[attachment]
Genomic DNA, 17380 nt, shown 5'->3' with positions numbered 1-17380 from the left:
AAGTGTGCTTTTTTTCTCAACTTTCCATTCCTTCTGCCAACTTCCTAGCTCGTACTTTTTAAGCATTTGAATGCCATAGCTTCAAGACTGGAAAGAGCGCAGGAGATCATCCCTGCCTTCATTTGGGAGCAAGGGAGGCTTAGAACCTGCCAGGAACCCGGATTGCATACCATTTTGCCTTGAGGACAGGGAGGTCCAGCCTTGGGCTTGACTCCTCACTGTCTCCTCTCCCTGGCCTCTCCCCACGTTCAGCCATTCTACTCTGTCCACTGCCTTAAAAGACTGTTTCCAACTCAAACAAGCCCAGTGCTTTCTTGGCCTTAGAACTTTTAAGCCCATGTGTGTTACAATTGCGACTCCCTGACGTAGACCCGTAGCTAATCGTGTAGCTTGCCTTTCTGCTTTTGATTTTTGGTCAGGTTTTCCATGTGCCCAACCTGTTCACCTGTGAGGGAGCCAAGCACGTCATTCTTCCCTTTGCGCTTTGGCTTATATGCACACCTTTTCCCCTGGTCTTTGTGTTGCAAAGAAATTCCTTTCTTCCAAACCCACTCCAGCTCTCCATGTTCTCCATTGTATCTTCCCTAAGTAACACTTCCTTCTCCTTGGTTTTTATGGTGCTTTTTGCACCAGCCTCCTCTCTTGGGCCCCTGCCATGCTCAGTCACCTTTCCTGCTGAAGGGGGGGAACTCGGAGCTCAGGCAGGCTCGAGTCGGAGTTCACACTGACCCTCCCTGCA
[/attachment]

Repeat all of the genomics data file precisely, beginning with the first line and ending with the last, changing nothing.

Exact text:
Genomic DNA, 17380 nt, shown 5'->3' with positions numbered 1-17380 from the left:
AAGTGTGCTTTTTTTCTCAACTTTCCATTCCTTCTGCCAACTTCCTAGCTCGTACTTTTTAAGCATTTGAATGCCATAGCTTCAAGACTGGAAAGAGCGCAGGAGATCATCCCTGCCTTCATTTGGGAGCAAGGGAGGCTTAGAACCTGCCAGGAACCCGGATTGCATACCATTTTGCCTTGAGGACAGGGAGGTCCAGCCTTGGGCTTGACTCCTCACTGTCTCCTCTCCCTGGCCTCTCCCCACGTTCAGCCATTCTACTCTGTCCACTGCCTTAAAAGACTGTTTCCAACTCAAACAAGCCCAGTGCTTTCTTGGCCTTAGAACTTTTAAGCCCATGTGTGTTACAATTGCGACTCCCTGACGTAGACCCGTAGCTAATCGTGTAGCTTGCCTTTCTGCTTTTGATTTTTGGTCAGGTTTTCCATGTGCCCAACCTGTTCACCTGTGAGGGAGCCAAGCACGTCATTCTTCCCTTTGCGCTTTGGCTTATATGCACACCTTTTCCCCTGGTCTTTGTGTTGCAAAGAAATTCCTTTCTTCCAAACCCACTCCAGCTCTCCATGTTCTCCATTGTATCTTCCCTAAGTAACACTTCCTTCTCCTTGGTTTTTATGGTGCTTTTTGCACCAGCCTCCTCTCTTGGGCCCCTGCCATGCTCAGTCACCTTTCCTGCTGAAGGGGGGGAACTCGGAGCTCAGGCAGGCTCGAGTCGGAGTTCACACTGACCCTCCCTGCA